What’s Next for Trump, Congress on Overtime Rule?

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By Chris Opfer,Tyrone Richardson and Ben Penn

Nov. 23 — A judge’s unexpected decision to put the Labor Department’s new overtime rule on hold raises complicated questions for congressional Republicans and the incoming Trump administration about what to do now.

Judge Amos Mazzant ruled Nov. 22 that the DOL exceeded its authority by focusing on workers’ salaries to determine whether they’re eligible for overtime pay ( Nevada v. DOL, E.D. Tex., No. 4:16-cv-00731, motion granted 11/22/16). Instead, the judge said the department should look more closely at the duties that employees actually perform to see if they qualify as “executive, administrative, or professional” workers exempted from overtime requirements.

The decision seems to mean that it’s up to lawmakers in Congress to amend the Fair Labor Standards Act if they want to raise the salary threshold for automatic overtime eligibility from the current level, about $24,000 per year. But President-elect Donald Trump’s administration is expected to also consider publishing a new regulation to either tweak the one on hold or scrap it altogether.

“We know that some members wanted to take the authority here legislatively,” Evan Armstrong, who lobbies for the Retail Industry Leaders Association, told Bloomberg BNA Nov. 23. “But that was not a uniform position for members of Congress, so we’ll have to see how they react going in the next year.”

The overtime rule (RIN:1235-AA11) was expected to make some 4 million workers newly eligible for overtime pay. It would do that by doubling the salary threshold—up to nearly $48,000 a year—under which employees are automatically entitled to time-and-a-half wages for all work hours beyond 40 per week.

Threshold Questions

Mazzant’s take on who has the authority to set the salary threshold wasn’t entirely clear. Congress intended for the DOL to focus on job duties—not salary level—in setting eligibility standards, the judge said. However, he wasn’t going to weigh in on the existing threshold, which the department established via regulation in 2004, he said.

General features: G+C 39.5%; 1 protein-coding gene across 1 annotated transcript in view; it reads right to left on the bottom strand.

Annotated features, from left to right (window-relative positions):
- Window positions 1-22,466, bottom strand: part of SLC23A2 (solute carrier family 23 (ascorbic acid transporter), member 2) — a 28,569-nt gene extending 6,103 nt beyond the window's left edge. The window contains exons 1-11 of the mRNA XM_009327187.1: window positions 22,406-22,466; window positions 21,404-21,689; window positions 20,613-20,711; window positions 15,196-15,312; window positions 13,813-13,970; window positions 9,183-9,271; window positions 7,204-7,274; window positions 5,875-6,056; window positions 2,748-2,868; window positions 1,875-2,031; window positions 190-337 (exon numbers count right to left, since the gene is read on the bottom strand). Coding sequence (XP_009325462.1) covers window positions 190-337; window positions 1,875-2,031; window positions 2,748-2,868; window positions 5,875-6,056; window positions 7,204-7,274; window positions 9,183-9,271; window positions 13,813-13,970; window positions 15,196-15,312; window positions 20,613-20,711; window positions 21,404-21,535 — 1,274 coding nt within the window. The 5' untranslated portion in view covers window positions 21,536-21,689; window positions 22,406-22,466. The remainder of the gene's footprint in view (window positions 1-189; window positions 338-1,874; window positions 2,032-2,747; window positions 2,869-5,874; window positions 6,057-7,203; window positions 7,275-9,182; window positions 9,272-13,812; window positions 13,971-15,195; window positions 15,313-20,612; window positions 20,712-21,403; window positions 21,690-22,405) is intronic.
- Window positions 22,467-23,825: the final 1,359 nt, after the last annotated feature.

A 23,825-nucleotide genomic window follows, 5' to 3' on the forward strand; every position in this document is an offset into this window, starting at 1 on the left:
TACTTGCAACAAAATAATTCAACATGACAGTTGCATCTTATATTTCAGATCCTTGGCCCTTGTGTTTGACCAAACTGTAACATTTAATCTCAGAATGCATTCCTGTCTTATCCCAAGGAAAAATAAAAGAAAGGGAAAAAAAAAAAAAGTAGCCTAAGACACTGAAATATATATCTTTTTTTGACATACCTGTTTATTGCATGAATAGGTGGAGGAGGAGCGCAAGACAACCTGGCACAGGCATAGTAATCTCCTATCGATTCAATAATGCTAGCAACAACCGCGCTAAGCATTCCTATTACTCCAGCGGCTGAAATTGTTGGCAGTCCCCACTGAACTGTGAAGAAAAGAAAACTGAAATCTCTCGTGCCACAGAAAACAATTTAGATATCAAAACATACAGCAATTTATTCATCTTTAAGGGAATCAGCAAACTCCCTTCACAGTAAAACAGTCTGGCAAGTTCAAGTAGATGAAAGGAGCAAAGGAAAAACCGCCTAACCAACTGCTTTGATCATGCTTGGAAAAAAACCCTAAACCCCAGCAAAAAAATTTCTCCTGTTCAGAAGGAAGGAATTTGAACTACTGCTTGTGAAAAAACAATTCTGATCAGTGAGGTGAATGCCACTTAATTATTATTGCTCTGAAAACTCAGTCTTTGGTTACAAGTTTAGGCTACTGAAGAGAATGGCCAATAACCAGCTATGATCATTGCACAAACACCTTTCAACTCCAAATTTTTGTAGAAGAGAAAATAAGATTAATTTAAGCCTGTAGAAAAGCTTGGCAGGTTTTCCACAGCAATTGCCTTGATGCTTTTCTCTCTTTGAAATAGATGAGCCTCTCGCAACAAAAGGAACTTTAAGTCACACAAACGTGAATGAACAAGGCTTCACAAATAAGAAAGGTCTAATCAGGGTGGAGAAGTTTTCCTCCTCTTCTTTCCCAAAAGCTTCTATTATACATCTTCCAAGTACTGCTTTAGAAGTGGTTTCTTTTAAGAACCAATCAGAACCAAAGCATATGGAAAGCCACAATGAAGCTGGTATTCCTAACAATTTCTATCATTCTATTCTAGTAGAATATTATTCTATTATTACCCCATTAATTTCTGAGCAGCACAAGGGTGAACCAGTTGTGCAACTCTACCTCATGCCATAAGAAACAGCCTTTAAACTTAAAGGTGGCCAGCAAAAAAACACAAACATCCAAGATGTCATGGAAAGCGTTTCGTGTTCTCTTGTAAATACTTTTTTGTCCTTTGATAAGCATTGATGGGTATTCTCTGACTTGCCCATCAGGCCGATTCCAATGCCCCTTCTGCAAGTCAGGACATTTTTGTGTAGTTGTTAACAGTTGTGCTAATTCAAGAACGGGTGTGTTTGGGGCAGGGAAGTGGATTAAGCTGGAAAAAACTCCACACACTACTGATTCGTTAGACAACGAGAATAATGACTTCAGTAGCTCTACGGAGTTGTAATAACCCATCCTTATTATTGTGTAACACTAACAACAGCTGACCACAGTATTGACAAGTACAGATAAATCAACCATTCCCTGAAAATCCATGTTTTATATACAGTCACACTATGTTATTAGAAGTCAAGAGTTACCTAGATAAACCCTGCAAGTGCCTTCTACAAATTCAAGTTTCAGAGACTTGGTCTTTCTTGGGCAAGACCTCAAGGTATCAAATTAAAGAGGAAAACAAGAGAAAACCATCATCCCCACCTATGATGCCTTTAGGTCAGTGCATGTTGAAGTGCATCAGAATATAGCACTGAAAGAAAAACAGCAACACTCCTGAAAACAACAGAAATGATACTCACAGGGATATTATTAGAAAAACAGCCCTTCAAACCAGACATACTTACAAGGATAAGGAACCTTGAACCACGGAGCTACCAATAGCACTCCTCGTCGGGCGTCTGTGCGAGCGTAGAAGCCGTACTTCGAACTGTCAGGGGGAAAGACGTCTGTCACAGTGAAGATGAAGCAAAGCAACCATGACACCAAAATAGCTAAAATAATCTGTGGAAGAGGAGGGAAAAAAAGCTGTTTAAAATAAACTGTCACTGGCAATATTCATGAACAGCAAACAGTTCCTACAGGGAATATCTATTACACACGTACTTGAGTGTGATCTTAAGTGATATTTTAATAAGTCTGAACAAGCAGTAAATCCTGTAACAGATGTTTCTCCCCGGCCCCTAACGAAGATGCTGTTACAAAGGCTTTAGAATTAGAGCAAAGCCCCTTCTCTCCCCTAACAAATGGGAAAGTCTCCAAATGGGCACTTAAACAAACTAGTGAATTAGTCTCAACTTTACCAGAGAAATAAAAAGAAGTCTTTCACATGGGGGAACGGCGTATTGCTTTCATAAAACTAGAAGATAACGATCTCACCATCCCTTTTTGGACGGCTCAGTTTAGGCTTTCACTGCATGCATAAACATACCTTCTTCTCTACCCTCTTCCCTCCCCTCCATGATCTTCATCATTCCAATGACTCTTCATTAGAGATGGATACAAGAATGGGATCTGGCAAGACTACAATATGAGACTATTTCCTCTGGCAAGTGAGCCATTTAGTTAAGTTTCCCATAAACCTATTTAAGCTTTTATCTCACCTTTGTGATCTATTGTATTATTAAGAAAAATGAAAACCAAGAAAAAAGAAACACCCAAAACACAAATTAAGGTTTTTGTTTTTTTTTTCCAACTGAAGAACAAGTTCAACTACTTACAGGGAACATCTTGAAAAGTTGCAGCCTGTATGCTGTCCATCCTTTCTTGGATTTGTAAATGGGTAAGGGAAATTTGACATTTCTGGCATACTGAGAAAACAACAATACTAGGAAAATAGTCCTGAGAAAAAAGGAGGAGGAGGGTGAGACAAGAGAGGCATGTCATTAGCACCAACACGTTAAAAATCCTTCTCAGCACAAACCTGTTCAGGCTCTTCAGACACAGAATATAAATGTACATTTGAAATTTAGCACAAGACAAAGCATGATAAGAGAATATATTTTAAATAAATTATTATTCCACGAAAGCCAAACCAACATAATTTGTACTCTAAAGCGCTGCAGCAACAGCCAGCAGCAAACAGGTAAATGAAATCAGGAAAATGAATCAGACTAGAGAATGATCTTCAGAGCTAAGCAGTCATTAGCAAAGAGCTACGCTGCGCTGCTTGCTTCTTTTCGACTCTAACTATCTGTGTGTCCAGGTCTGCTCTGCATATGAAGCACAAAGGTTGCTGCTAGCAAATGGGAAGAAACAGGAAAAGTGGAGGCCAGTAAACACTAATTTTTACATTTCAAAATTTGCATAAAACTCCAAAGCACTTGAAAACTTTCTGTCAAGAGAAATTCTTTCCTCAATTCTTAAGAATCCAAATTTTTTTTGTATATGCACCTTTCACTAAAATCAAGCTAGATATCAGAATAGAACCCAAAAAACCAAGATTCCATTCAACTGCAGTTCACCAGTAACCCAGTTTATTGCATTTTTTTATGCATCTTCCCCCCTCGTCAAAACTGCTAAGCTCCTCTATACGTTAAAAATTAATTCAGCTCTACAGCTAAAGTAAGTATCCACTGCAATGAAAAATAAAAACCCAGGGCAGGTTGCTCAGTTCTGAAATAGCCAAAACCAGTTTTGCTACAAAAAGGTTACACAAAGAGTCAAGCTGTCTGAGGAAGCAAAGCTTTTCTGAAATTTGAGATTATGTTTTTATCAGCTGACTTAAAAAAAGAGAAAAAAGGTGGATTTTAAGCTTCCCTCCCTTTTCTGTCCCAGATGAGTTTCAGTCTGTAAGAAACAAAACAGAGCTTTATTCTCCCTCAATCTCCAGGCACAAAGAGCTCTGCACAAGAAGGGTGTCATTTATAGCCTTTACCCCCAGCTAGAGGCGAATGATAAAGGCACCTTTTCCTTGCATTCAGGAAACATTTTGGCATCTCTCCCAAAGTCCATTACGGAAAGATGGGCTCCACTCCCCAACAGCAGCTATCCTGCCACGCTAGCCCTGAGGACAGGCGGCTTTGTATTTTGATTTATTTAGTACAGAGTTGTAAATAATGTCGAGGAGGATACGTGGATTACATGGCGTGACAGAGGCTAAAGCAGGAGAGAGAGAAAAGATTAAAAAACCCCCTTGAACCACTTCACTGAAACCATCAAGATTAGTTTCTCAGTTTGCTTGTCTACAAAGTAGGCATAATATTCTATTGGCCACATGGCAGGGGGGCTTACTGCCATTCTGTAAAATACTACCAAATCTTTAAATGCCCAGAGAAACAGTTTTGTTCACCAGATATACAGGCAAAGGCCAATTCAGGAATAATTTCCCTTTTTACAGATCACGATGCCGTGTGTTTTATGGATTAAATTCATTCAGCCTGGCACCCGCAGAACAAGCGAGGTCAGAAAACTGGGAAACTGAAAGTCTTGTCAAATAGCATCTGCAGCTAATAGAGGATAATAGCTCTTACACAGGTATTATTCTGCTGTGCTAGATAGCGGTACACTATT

When the DOL rolled out the new overtime rule in May, the department said it would focus primarily on salaries. Workers who make more than the threshold amount are still entitled to overtime pay if their job duties don’t qualify as managerial, but the department said raising the threshold was a much easier way to bolster paychecks.

A large swath of mostly Republican lawmakers and employer organizations have argued the threshold increase was too much too fast and that it would cause small businesses, educational institutions and others to cut jobs in the face of rising payroll costs. Critics in Congress focused on legislation to delay or block the rule, but many also said they believed the threshold level should still be raised—but to a more moderate level.

“That bottom level was too low, there’s no question about it,” Rep. Phil Roe (R-Tenn.) told Bloomberg BNA shortly after the November elections. “But doubling that was way too much and a bridge too far.”

A House GOP staffer speaking on condition of anonymity told Bloomberg BNA Nov. 23 that the current thinking is lawmakers will look to the Trump administration on how to proceed. They’re also likely to try to scrap the rule completely, using the Congressional Review Act challenge currently pending in the Capitol.

“It will be going back to the drawing board and it’s just too early to say what we will do,” Matt Haller, senior vice president of public affairs at the International Franchise Association, told Bloomberg BNA Nov. 23. “The political dynamics has changed and I think something is appropriate, but it’s just too early to say what that is.”

The IFA is one of the business groups challenging the rule in court. It’s also part of a coalition of employer-side organizations that has been lobbying against the new regulation in Congress.

Trump has made clear that he intends to slash government regulations when he moves into the Oval Office in January. He’s also expressed some concern about the overtime rule’s impact on small businesses, but it’s not clear whether he would be willing to revert to the $24,000 threshold.

Representatives for the Trump transition team didn’t immediately respond to Bloomberg BNA’s request for comment.

Second Ruling Against DOL This Month

The rule is the latest setback for labor unions in recent weeks. A federal judge Nov. 16 blocked a separate DOL rule that would have forced employers to disclose the hiring of consultants to fight a union drive.

Labor organizations such as the Service Employees International Union, a main supporter of national efforts to raise minimum wages, and the AFL-CIO say the overtime rule is a means of benefiting middle-class workers.

It was not immediately known Nov. 23 whether the unions will seek new avenues to champion raising the overtime threshold. Officials at both the AFL-CIO and SEIU didn’t respond to Bloomberg BNA’s request for comment Nov. 23.

AFL-CIO President Richard Trumka Nov. 23 tweeted criticism of the preliminary injunction. He vowed that “the fight does not end here.”

To contact the reporters on this story: Chris Opfer in Washington at copfer@bna.com; Tyrone Richardson in Washington at trichardson@bna.com

To contact the editors responsible for this story: Peggy Aulino at maulino@bna.com; Terence Hyland at thyland@bna.com

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